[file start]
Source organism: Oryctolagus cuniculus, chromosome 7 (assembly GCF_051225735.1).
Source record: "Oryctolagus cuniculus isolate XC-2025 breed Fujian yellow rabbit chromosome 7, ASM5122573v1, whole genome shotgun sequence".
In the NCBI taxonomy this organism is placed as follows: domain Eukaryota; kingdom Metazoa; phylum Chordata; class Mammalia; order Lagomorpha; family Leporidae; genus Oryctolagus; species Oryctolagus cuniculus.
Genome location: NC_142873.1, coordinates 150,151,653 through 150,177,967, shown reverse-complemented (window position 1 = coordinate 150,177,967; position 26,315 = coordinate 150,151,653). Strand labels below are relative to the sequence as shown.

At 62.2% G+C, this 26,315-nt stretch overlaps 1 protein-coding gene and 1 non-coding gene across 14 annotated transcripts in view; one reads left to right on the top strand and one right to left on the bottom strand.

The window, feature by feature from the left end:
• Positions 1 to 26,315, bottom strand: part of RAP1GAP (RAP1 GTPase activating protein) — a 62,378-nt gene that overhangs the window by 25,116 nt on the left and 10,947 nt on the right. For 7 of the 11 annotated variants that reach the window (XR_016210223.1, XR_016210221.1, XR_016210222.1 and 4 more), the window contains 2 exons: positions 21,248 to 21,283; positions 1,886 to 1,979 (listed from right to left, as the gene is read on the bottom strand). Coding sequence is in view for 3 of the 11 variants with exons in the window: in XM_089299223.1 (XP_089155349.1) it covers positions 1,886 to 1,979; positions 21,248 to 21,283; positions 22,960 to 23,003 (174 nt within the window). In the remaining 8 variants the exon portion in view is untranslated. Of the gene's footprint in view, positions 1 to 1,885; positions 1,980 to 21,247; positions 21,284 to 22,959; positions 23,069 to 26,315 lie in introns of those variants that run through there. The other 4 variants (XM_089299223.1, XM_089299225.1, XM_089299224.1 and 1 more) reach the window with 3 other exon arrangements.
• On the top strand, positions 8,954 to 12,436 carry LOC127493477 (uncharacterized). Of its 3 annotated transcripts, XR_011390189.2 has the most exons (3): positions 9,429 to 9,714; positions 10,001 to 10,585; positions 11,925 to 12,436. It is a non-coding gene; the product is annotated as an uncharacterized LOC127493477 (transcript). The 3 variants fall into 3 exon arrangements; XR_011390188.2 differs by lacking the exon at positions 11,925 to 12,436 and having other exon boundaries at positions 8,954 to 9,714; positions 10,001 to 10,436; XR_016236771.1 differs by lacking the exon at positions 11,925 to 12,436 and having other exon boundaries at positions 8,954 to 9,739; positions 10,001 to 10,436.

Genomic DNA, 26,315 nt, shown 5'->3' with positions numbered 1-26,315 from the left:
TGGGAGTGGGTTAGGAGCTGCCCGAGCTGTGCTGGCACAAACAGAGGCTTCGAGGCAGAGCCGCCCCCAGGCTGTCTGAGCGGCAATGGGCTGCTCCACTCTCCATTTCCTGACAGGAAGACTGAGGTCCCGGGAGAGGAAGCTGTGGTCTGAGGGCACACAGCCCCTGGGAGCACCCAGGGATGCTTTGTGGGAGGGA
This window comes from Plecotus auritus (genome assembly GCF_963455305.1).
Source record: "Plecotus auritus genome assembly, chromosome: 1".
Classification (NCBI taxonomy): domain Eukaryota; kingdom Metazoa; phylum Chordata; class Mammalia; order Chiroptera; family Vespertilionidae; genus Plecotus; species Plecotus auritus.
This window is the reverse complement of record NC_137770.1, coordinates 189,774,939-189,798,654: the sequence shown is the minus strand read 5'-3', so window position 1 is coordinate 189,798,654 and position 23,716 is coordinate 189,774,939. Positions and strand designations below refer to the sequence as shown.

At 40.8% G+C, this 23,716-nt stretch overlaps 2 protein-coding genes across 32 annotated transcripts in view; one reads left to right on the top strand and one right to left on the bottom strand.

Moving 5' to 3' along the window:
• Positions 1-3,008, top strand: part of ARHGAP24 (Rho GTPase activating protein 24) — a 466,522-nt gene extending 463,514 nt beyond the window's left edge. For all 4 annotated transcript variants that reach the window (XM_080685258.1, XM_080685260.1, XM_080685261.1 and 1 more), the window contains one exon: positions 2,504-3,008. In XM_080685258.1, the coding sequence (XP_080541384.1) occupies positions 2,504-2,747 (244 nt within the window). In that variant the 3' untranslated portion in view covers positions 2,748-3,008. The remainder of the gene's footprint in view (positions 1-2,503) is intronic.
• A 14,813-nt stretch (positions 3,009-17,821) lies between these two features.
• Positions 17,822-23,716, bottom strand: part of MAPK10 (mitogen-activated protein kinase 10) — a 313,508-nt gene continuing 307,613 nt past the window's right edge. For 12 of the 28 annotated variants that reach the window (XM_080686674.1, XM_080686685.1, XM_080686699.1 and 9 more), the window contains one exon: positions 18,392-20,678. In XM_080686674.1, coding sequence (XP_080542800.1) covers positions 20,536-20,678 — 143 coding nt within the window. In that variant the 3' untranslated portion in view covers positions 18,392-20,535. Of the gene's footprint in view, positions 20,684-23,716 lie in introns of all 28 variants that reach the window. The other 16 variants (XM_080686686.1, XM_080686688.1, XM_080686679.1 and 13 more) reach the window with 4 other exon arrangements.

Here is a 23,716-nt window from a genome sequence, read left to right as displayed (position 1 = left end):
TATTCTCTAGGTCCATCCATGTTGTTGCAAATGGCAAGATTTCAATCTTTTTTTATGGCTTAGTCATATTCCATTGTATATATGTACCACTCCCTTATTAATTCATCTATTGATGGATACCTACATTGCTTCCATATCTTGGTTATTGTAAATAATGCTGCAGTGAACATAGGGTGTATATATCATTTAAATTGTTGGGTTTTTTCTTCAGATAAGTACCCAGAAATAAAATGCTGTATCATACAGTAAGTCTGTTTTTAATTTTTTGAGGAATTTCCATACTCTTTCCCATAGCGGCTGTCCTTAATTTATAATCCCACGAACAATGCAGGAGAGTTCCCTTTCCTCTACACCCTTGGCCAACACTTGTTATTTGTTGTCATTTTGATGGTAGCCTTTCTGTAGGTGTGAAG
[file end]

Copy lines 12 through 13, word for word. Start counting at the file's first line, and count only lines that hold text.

Source record: "Plecotus auritus genome assembly, chromosome: 1".
Classification (NCBI taxonomy): domain Eukaryota; kingdom Metazoa; phylum Chordata; class Mammalia; order Chiroptera; family Vespertilionidae; genus Plecotus; species Plecotus auritus.